Like thousands of others from the older crowd, I remember the excitement of finding Sports Illustrated in my mailbox every Thursday as a young boy. It was filled with glossy color photographs (a big deal then) and writing that was so good — witty, substantive, anecdotal — that nonsports readers enjoyed it.
Kenny Moore, Rick Reilly, Robert Creamer, Curry Kirkpatrick, Gary Smith, Dan Jenkins and William Nack were writers first, not sports fans, and sports offered them drama, adversity, triumph, defeat and all of society’s social issues on a brightly lit stage. As a young writer in college, I read the articles and underlined memorable sentences and paragraphs trying to determine how they made the stories come to life. I exchanged letters with their writers to understand how they did it. I was thrilled when I sold a story to the magazine early in my career.
Alas, after 70 years the magazine is on its deathbed. SI announced last week that it will “lay off a significant number, possibly all” of the staff. Why? It’s complicated and you might need an MBA to follow the path to destruction, but let’s keep it simple since this is the sports department and we’re not very bright: Sports Illustrated can’t pay its bills; it’s up to its masthead in debt. In recent years, SI has endured a number of layoffs, but this latest announcement sounds like a death sentence; it will probably limp along for a while on emergency life support, but not in any form that is recognizable. It hasn’t been recognizable for years anyway.
It’s an ignominious fall for a once-great institution. In its heyday, the magazine was widely read and held a special place atop the media world. When SI wrote about something, that was news in itself. It was like a coronation or validation. The magazine got full of itself amid all the adulation and even kept score of how many times an athlete appeared on its cover. SI had its weak spots — it covered New York teams as if they were everybody’s home team — but they were the place everyone turned for sports and entertaining reads.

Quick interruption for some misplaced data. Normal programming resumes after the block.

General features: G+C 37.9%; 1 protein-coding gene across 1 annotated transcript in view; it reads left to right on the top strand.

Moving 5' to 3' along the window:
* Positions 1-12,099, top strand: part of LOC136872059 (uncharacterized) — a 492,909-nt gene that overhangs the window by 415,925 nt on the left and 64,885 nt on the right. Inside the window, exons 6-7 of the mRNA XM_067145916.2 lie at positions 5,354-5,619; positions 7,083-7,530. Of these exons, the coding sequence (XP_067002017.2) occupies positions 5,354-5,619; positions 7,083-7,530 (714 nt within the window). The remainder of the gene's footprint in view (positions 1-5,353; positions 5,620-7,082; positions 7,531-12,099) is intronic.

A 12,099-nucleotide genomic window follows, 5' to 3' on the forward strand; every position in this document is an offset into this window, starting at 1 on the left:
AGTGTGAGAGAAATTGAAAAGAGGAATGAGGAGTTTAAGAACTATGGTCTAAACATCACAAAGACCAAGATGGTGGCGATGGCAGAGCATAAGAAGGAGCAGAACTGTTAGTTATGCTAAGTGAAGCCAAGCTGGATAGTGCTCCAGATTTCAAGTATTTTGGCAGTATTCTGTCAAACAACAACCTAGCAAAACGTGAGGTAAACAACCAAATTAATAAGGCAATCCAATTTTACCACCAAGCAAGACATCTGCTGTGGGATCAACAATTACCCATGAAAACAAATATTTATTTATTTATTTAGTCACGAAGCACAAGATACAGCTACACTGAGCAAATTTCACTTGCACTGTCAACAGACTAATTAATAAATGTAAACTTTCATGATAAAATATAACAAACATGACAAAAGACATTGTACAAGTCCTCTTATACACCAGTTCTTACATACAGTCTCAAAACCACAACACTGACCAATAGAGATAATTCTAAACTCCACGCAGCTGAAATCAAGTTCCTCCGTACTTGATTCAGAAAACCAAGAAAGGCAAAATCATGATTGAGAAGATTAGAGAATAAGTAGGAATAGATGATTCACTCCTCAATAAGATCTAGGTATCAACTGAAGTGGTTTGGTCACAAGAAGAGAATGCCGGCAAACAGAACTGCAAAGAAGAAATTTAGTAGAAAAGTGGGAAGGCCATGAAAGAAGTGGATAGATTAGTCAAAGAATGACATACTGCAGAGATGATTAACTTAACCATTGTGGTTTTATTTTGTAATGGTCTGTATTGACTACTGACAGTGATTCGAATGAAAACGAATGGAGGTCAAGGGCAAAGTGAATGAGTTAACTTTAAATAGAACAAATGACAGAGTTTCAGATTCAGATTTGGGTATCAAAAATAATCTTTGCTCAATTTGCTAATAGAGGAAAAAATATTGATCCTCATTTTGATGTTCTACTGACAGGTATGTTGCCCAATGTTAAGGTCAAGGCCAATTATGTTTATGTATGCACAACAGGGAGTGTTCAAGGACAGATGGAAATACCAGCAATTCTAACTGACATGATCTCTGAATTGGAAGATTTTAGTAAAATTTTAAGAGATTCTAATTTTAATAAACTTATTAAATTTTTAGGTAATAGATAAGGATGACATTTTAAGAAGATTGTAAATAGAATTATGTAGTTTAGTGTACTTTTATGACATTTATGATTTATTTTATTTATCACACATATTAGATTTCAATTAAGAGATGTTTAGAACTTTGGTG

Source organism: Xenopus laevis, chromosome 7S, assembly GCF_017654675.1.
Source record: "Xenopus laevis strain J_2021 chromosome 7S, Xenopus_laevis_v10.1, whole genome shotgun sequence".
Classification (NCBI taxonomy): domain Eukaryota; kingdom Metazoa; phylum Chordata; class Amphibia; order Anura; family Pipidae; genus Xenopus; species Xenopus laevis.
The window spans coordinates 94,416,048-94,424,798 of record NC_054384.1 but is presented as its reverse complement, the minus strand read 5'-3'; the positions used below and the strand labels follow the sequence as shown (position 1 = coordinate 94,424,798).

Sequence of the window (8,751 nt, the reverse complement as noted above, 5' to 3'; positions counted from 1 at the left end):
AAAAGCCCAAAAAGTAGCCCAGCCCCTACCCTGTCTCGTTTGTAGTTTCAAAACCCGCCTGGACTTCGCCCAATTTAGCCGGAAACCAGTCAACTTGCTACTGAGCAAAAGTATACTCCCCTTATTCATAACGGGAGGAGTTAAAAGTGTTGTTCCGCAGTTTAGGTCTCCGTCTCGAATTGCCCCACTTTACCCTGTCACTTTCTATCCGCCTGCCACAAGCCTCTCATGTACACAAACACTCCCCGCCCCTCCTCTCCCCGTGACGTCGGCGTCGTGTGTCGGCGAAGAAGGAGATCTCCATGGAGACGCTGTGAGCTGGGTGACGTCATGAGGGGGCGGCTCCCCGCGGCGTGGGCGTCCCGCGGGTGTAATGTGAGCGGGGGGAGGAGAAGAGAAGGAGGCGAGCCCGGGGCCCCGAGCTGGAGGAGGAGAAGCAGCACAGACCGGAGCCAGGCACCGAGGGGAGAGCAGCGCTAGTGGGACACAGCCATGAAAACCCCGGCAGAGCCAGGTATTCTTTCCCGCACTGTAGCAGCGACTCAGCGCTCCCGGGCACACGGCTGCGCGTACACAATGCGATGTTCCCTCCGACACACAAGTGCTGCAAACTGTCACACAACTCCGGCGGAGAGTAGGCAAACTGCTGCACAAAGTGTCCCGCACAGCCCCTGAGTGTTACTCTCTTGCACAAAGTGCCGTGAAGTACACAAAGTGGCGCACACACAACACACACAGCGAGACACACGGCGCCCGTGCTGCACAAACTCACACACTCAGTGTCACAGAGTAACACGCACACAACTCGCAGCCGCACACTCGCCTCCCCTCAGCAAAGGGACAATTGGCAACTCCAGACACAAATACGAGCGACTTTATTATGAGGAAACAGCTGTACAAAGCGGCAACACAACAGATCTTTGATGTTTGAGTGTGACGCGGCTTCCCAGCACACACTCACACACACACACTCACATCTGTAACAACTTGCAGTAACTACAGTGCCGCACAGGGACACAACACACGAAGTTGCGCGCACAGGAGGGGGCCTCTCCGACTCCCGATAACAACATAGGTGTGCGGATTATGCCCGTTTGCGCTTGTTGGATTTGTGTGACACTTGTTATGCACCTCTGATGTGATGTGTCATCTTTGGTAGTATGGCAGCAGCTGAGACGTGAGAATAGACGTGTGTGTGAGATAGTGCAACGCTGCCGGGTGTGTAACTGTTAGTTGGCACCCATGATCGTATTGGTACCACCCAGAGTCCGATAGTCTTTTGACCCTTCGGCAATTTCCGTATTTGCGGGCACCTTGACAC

New management took over the magazine several years ago. Venture capitalists (The Arena Group) swooped in and used the magazine’s great name to sell resorts and sports betting operations and other products that had nothing to do with journalism. It was like handing the Louvre to a circus.
Even months before this latest crisis at the magazine, writer Jesse Pantuosco wrote an article entitled “The Long, Sad Decline of Sports Illustrated,” and described the events that led here — “downsizing, diminished quality, corporate restructuring, mass turnover, and a heated labor dispute … Paying no mind to Sports Illustrated’s rich legacy, The Arena Group has made painfully obvious its lack of journalistic ambition, happily profiting off a reputation that took the better part of a century to build, clumsily slapping its name and likeness onto products not even tangentially related to sports.
“To the suits … Sports Illustrated is little more than a cash register, a piggy bank for big business to take from. SI’s precipitous decline should be viewed as a cautionary tale warning against opportunistic VCs blinded by tunnel vision, leaving Sports Illustrated, like so many others undermined by corporate meddling, to die on the vine.”
I wish I could say I cared. I stopped reading the magazine long ago. It was a prolonged breakup. After I let my subscription lapse, the magazine continued to show up in my mailbox anyway. I lost interest because the writing grew stale and with the move to the internet, it grew worse. It became the equivalent of fast food, with bite-size tidbits and clickbait designed to attract readers with short attention spans (does anyone even read anymore?). There was no longer anything exceptional about it.
Along the way, good solid writing and reporting gave way to advocacy journalism (which used to be unethical, but there are no journalism ethics anymore — to wit: sideline reporter Charissa Thompson admitting she made up quotes for coaches). In recent years, I periodically picked up the magazine or saw SI stories on the internet and it was clear that it had gone woke; its writers and editors were pushing a political agenda. It was obnoxious and condescending. They fell into the same trap as ESPN, Disney and a lot of virtue-signaling corporations.
And still the decline continued. It was reported in November that Sports Illustrated was posting stories that were written by artificial intelligence with bylines for authors who don’t exist, including phony mug shots and bios of one “Drew Ortiz.” The bio read, “Drew has spent much of his life outdoors … Nowadays, there is rarely a weekend that goes by where Drew isn’t out camping, hiking, or just back on his parents’ farm.”
I wonder how “Drew” would write about the magazine’s fall.